About two percent of people are affected by this deformation of the spine, which causes the normally straight spine to curve. While scoliosis can run in families, in most cases its cause is unknown. It frequently develops before puberty and goes unnoticed because it often causes no pain. In adults, scoliosis may develop due to worsening of a slight curvature from childhood, or it could be caused by degenerative diseases of the spine such as kyphosis or osteoporosis.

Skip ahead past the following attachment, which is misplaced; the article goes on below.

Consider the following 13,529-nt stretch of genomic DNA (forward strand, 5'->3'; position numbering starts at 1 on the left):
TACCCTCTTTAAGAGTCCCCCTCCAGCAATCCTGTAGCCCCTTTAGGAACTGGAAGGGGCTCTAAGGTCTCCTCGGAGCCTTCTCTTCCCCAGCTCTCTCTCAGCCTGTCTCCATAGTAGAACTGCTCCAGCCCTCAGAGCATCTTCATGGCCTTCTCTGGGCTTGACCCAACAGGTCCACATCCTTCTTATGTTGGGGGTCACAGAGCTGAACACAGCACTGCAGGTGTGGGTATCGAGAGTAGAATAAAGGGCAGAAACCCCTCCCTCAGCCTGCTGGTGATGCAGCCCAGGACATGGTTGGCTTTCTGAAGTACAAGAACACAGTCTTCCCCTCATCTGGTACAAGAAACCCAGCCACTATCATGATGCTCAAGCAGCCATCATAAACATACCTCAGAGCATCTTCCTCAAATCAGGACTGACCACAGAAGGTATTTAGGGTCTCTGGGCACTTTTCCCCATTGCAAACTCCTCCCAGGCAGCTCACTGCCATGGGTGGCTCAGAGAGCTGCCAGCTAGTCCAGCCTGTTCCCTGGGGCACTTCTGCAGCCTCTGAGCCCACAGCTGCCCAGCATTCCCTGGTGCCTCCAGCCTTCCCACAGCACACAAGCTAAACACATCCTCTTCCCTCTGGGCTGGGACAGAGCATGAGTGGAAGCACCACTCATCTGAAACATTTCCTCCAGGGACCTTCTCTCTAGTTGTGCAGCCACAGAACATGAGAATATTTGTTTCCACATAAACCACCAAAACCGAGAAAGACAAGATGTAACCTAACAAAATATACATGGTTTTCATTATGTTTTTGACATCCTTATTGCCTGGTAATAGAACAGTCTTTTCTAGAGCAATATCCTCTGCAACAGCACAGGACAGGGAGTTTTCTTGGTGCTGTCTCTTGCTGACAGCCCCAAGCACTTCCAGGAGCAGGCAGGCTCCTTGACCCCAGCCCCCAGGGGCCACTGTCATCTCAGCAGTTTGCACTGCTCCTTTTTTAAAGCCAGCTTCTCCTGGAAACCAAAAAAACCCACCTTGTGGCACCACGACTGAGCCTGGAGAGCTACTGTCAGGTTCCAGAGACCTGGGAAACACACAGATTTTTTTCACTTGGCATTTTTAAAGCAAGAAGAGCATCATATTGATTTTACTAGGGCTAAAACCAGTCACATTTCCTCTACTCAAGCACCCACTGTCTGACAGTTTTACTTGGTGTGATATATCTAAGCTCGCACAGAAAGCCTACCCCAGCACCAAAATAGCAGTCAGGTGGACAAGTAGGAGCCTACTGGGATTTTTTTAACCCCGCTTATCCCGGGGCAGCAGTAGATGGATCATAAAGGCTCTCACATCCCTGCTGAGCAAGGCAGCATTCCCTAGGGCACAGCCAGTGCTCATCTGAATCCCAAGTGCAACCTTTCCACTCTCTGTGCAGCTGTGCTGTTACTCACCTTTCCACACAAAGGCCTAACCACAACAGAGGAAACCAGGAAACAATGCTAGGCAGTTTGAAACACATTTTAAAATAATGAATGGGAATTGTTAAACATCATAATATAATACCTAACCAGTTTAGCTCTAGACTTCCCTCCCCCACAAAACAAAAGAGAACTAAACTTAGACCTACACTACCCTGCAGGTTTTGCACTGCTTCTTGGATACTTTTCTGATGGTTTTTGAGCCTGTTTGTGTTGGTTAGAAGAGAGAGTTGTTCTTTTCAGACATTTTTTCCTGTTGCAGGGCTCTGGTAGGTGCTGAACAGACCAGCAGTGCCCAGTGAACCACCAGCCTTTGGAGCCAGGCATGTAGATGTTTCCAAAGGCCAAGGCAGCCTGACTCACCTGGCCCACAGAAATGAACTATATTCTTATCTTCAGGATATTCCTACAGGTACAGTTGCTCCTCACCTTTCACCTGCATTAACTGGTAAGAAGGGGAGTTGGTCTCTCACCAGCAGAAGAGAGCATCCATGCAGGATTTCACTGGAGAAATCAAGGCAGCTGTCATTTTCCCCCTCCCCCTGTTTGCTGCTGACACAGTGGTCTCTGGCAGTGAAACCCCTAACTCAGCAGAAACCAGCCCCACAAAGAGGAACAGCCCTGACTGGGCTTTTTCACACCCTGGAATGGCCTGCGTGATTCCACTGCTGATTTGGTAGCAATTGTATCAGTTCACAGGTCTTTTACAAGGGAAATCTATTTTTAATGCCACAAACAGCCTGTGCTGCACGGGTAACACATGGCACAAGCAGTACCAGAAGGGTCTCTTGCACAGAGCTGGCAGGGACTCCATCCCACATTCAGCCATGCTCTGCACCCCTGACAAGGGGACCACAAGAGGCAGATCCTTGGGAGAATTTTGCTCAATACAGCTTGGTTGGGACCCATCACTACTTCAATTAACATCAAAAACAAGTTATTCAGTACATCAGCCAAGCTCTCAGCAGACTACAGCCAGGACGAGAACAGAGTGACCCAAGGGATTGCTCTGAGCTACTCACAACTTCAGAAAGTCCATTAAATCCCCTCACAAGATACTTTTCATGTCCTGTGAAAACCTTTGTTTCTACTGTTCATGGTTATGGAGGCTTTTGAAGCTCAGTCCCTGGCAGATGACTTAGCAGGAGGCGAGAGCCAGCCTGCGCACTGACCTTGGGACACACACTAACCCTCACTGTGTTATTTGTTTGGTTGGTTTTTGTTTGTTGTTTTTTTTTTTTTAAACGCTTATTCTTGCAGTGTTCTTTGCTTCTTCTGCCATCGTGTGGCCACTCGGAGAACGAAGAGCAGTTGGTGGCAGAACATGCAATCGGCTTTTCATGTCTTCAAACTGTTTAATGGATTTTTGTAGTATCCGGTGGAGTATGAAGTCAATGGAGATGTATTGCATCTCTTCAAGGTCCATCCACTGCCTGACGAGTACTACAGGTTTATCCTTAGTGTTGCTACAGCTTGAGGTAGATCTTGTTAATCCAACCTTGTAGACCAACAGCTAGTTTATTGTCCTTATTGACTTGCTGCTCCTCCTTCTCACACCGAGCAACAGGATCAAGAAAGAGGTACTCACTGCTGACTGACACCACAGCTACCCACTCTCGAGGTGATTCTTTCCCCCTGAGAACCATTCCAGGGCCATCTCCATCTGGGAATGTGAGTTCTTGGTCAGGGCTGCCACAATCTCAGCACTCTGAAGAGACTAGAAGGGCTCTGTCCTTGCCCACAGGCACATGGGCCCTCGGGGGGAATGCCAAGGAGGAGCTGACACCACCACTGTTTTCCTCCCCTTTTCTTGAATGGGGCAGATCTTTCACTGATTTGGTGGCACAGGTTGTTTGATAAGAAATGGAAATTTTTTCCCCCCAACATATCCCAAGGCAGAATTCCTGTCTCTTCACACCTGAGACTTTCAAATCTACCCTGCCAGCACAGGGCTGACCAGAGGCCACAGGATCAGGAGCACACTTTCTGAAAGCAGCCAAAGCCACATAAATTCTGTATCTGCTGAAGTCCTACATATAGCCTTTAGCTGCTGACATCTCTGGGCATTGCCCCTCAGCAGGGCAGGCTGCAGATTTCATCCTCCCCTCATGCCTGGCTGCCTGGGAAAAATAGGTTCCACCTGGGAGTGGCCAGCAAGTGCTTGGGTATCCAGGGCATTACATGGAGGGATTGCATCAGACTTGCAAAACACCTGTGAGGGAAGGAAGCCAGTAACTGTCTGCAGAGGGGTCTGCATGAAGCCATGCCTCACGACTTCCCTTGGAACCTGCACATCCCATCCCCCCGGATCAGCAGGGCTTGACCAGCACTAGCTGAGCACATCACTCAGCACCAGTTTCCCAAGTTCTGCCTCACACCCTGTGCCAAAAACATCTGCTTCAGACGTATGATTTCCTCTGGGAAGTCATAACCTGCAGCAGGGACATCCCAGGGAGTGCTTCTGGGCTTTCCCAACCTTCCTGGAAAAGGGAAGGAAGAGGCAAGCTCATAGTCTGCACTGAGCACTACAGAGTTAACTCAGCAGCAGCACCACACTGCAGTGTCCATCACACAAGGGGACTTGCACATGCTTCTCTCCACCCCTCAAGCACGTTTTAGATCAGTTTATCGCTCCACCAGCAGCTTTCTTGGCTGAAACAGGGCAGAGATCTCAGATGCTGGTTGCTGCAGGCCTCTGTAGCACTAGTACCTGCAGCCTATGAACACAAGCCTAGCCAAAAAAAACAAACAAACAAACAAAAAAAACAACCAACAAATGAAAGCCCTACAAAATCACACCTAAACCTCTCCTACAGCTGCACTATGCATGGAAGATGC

Scoliosis can limit a person's ability to move normally. It can also bring on pain and reduced ability to breathe if a misshapen rib cage restricts normal lung growth.
Warning signs include uneven shoulders, a protrusion of one or both shoulder blades, an uneven waist or an elevated hip. A person experiencing any of these symptoms should see a physician for an accurate diagnosis.
Most people with scoliosis don't need treatment. Early detection is important, because medical observation is needed during the growing years to make sure the curve doesn't worsen. If intervention is needed, an orthopedic brace may prevent further curvature. In some cases, spinal fusion surgery may be needed to straighten and stabilize the spine.